The Green Power Hike, which recently took place in Hong Kong, is an annual fundraising event that focuses on environmental conservation and education. It’s a great initiative, but it serves as another reminder of just how inundated my daily life has become by the word “green” and how many different meanings the word has come to adopt. I am beginning to think that
April was a busy month for one of the world’s largest consumer goods companies. A year into its Sustainable Living Plan, the company released its 2011 progress report, and hosted global in-person meetings and a 24-hour live online Sustainable Living Lab, facilitated by GlobeScan. All this activity managed to generate a lot of buzz and rightfully so.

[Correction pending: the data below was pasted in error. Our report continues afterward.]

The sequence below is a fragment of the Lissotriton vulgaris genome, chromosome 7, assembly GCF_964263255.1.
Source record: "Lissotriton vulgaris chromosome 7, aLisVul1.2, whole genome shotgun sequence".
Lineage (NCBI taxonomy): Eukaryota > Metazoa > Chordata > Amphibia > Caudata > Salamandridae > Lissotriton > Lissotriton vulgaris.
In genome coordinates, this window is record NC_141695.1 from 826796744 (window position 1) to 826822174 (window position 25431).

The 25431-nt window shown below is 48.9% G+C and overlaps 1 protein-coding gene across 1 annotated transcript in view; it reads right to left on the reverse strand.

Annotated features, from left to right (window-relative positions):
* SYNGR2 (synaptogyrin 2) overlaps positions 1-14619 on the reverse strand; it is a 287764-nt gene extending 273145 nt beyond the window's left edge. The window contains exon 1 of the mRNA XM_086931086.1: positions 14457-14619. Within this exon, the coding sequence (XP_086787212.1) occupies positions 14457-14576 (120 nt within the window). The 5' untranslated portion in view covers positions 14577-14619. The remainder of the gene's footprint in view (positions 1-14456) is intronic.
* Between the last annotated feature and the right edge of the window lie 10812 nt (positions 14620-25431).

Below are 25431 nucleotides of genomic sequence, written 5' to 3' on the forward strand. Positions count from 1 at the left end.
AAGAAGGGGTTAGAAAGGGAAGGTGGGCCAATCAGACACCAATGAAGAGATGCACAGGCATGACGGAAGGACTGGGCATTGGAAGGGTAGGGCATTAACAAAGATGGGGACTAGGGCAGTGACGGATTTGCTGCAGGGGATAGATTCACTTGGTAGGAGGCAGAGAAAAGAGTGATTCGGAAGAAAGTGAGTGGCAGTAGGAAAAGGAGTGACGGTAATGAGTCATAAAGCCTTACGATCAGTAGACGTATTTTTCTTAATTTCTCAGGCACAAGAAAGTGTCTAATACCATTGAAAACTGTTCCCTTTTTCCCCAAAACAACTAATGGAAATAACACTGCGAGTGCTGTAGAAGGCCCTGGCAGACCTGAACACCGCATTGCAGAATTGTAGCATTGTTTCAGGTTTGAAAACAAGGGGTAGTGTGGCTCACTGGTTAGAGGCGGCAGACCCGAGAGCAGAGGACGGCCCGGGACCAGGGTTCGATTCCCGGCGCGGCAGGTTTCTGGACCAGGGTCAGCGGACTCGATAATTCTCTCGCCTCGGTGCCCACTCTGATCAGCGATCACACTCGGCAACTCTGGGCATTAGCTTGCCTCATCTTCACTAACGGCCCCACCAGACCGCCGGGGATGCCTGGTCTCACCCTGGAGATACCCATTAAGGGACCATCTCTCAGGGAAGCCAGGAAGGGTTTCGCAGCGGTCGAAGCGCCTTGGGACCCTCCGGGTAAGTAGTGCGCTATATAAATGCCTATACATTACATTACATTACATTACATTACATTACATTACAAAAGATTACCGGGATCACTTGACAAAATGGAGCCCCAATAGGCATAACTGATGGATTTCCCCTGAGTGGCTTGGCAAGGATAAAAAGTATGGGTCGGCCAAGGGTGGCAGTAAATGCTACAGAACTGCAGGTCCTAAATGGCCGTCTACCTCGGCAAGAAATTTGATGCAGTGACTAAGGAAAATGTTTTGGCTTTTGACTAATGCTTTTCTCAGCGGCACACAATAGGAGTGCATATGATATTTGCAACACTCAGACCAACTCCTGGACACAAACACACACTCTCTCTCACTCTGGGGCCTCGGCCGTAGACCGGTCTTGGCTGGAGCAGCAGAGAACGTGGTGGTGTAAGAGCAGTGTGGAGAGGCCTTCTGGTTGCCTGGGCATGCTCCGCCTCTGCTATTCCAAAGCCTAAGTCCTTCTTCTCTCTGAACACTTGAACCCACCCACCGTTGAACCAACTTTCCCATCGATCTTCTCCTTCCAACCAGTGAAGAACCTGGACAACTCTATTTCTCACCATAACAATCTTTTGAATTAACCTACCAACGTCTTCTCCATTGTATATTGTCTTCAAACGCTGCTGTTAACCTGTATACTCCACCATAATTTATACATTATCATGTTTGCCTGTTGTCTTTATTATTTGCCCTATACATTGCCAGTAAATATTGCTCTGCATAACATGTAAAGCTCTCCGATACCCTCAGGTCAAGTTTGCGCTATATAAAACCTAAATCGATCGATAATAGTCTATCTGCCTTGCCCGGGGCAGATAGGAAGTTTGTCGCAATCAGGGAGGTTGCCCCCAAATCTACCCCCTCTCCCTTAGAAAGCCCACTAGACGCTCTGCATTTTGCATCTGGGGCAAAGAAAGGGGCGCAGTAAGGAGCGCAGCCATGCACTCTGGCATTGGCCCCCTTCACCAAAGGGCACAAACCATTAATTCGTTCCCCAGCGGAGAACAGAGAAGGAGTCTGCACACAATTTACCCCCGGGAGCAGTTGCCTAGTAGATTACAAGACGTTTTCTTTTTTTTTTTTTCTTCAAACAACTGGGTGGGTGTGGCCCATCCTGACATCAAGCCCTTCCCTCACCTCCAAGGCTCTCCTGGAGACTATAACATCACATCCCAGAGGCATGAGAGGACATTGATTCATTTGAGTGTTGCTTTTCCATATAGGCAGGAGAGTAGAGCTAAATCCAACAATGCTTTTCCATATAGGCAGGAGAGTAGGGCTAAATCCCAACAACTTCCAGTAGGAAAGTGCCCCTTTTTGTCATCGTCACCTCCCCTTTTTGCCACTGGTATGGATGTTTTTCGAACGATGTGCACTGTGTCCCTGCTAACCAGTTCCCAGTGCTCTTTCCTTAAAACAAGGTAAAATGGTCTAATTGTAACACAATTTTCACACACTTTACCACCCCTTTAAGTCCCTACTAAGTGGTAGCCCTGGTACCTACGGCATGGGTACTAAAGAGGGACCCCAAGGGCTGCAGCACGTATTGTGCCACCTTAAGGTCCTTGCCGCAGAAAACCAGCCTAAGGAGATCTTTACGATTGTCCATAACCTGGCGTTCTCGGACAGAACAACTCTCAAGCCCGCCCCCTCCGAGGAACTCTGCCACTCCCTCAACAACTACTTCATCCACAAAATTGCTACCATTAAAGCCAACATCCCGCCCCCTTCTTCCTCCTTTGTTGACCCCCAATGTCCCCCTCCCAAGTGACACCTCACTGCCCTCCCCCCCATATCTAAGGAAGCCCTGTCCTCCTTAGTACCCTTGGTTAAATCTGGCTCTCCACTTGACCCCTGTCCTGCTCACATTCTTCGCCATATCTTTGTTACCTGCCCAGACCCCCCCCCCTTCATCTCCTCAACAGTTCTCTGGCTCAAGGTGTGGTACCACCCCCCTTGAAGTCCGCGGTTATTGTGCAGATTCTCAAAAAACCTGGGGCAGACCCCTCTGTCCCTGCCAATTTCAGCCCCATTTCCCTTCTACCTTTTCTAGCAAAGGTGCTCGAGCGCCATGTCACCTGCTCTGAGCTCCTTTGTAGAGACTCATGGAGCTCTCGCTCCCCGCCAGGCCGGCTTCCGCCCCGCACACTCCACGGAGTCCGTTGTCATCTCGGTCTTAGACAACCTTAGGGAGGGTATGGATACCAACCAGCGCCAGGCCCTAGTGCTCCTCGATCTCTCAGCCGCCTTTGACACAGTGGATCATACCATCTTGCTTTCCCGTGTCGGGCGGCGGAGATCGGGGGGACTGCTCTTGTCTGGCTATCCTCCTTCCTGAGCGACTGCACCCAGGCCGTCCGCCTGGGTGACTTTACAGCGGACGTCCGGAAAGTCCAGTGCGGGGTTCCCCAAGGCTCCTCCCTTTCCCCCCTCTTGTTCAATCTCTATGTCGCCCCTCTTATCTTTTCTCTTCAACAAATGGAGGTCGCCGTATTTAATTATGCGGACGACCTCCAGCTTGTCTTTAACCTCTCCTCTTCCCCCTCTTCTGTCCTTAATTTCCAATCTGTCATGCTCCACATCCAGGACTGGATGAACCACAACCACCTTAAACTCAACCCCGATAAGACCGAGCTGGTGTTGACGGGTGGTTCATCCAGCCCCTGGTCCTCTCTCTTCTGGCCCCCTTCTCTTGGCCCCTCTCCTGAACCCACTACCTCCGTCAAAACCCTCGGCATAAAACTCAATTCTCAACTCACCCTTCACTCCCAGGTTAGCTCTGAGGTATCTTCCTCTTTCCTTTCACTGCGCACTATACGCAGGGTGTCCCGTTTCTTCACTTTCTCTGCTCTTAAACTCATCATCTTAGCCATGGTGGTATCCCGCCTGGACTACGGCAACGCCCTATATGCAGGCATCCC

Too often business sustainability discussions focus on pressing issues, risks, and negative outcomes as the primary drivers for change. Left to this singular purpose, our sustainability consulting practice experience has shown that these actions often lack the necessary level of engagement to be successful long-term.
Recent announcements illustrate that battle lines are forming over who, what, and how home energy management will be offered to consumers. Demand-responsive homes that throttle their electricity consumption based on the real-time generation capacity are key to the smart grid vision of distributed renewable and PHEVs. The big question is: who will entice pesky